AS CONSUMERS start to own more than one device, the need for a separate device to act as a central 'command centre' becomes more apparent in daily life.
Google recently announced the Nexus Q at the I/O developer conference, a self-produced entertainment media hub solely for this purpose.
However, at US$299 ($388), I thought for a second that it was Apple announcing its new media hub because of the premium pricing.
Surprisingly, the Apple TV is only selling at US$99 in the US, whilst Angry Bird creators' Roku LT is available for only $49.99.
As good as it looks, the Nexus Q still comes with a number of limitations that makes it hard to justify its price.
The most apparent of these limitations is that it can only work with an Android device, again, for a moment I thought it was Apple announcing a product with all its exclusivity features.
I'm sure there's a good reason why it is exclusively Android, probably due to compatibility reasons or what not. But what you can do with the Nexus Q from an Android phone or tablet is that you can stream music and movies from the Google Play Account, which will be instant through the cloud.
Sadly, this is something that becomes obsolete for us in Brunei because we have no paid items on Google's Play.
Again, this is not Google's fault because of Brunei's piracy issues, we have to suffer (Apple recently launched the iTunes store for our market only).
But let's say we do have movies and music on Googe Play, the Nexus Q will then allow anything we want to be streamed on the HDTV or speakers of your choice after being setup.
For instance, if we have a bunch of mp3s on one Android device, we can choose to play it using Google's Play Music app to run it on the Nexus Q, which will be connected to speakers, TV and so on.
On the other hand, if you watch YouTube a lot, then this will help in playing the videos you want to watch on TV wirelessly and seamlessly.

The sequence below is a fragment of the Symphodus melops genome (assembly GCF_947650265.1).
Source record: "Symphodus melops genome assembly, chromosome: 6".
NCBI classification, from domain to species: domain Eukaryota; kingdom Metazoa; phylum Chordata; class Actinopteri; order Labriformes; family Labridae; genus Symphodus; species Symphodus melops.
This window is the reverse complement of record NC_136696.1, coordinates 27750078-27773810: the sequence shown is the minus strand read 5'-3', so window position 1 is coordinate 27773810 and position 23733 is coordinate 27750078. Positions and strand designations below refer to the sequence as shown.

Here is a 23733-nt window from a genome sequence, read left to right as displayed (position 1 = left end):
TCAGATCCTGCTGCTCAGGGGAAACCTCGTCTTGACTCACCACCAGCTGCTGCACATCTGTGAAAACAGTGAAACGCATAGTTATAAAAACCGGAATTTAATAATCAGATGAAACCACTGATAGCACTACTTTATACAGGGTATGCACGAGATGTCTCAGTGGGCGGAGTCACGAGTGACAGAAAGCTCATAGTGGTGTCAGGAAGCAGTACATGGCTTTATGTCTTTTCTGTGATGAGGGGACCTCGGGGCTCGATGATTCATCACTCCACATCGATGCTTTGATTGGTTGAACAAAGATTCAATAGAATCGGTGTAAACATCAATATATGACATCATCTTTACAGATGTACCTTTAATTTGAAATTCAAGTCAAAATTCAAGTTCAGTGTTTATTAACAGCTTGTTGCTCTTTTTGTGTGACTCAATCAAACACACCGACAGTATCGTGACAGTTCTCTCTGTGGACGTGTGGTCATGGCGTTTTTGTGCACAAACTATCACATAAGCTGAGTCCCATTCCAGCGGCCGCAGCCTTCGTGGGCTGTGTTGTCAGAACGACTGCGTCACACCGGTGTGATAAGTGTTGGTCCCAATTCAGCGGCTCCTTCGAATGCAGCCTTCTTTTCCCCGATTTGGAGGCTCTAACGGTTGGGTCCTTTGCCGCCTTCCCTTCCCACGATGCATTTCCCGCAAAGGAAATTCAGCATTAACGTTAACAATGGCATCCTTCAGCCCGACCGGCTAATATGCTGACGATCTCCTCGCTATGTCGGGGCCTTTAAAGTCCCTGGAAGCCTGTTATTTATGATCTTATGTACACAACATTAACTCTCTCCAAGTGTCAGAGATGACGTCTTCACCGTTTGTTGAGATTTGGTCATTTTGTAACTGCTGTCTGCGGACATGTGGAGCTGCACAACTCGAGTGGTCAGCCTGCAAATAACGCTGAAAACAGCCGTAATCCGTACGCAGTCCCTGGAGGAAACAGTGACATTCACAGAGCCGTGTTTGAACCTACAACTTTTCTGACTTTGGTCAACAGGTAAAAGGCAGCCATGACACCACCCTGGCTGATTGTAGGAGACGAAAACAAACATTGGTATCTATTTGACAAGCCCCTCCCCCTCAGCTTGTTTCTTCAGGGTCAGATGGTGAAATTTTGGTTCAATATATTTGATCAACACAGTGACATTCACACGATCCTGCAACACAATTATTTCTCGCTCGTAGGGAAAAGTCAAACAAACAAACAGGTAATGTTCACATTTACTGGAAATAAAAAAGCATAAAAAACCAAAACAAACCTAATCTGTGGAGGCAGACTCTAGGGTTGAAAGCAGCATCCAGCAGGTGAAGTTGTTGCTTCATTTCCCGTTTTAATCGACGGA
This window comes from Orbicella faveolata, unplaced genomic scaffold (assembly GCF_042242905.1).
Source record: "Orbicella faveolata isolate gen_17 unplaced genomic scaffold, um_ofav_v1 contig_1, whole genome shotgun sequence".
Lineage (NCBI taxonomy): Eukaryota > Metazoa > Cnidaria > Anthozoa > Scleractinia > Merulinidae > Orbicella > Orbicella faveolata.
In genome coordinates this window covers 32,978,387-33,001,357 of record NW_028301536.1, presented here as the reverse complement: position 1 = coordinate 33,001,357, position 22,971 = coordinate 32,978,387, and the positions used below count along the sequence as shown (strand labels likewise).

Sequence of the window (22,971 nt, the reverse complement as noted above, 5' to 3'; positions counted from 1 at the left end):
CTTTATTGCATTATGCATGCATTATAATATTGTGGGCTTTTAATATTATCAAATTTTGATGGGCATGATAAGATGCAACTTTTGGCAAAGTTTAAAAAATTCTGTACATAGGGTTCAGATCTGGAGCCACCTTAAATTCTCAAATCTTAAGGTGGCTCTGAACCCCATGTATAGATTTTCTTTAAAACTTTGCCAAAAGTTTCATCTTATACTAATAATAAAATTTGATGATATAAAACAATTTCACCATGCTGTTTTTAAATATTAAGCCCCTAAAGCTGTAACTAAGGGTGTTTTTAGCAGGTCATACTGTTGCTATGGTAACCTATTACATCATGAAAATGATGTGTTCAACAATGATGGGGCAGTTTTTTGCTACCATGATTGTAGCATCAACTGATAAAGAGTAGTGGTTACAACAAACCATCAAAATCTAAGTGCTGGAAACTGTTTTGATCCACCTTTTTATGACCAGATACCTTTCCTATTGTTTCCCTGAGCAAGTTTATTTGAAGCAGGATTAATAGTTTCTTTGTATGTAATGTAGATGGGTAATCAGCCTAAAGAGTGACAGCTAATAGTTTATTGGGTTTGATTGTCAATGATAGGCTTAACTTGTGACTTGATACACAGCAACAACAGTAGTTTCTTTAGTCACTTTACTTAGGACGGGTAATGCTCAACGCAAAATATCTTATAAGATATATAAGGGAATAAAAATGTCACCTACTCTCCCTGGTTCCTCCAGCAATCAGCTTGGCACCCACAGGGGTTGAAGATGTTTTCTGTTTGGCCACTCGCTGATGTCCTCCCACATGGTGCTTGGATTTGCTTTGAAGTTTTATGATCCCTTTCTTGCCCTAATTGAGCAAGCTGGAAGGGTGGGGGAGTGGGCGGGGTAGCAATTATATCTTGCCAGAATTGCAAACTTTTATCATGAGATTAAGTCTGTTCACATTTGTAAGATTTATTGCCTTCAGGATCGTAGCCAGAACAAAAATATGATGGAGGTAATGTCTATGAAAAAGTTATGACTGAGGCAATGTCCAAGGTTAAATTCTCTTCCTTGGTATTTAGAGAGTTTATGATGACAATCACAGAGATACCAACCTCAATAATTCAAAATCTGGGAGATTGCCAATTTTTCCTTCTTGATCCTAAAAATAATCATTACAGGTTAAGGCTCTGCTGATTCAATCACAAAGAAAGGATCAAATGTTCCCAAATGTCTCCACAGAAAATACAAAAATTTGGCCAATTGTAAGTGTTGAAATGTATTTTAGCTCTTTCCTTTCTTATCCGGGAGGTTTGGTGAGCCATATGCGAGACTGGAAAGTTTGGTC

Still sounds too expensive for you?
Then you can have a group play thing during parties or social gatherings.
Google calls it the first social media streaming device, and it probably is because what happens is, if all your friends (like mine) own Android devices, they can tap into the wireless network and add songs or YouTube videos (or Google Play Videos) to the queue.
From there, they can view what songs are up next and can shift songs up or down the list.
Same goes for YouTube videos.
This is great for social gatherings when everyone wants to have a taste of their own music and you get a great mix of songs.
Still sounds too expensive to me
It only runs on Android JellyBean (4.1), which means only two devices work as of now, the Google Nexus and Google's new tablet, the Nexus 7.
Google promises this is just temporary though, and I hope it is, because not many phones will see JellyBean for a long long time. Heck, some manufacturers are still running GingerBread on their phones.
Since the Nexus Q is NFC-enabled (Near Field Communication), you simply would tap the device on top of the Q and it'll bring you to the Play Store to download an application.
You pair via Bluetooth and after that connection is made, everything is back into the cloud.
And if you happen to own more than one Nexus Q, you can choose from your device which Q (connected to which TV or stereo) you want to play music or videos to.
Is it too expensive though?
The Nexus Q isn't short of ports, coming with a micro-HDMI, micro-USB, optical input, ethernet, and stereo outputs, pretty much everything you need.
That and the other two things that I like best about the Nexus Q is its design, a round ball with ports on the back, and its built in amplifier for premium sounding music.
Sadly, if it were up to me, I might even choose to get an Apple TV. It may not be able to do everything the Nexus Q does, but for us in Brunei, it's good enough to do what you need it to.
But if I were in dire need of a media player, I would try to get my hands on the Roku, which is by far the cheapest out of all the choices.
The views expressed by the author are his own and do not reflect those of The Brunei Times.
The Brunei Times
Wednesday, July 11, 2012
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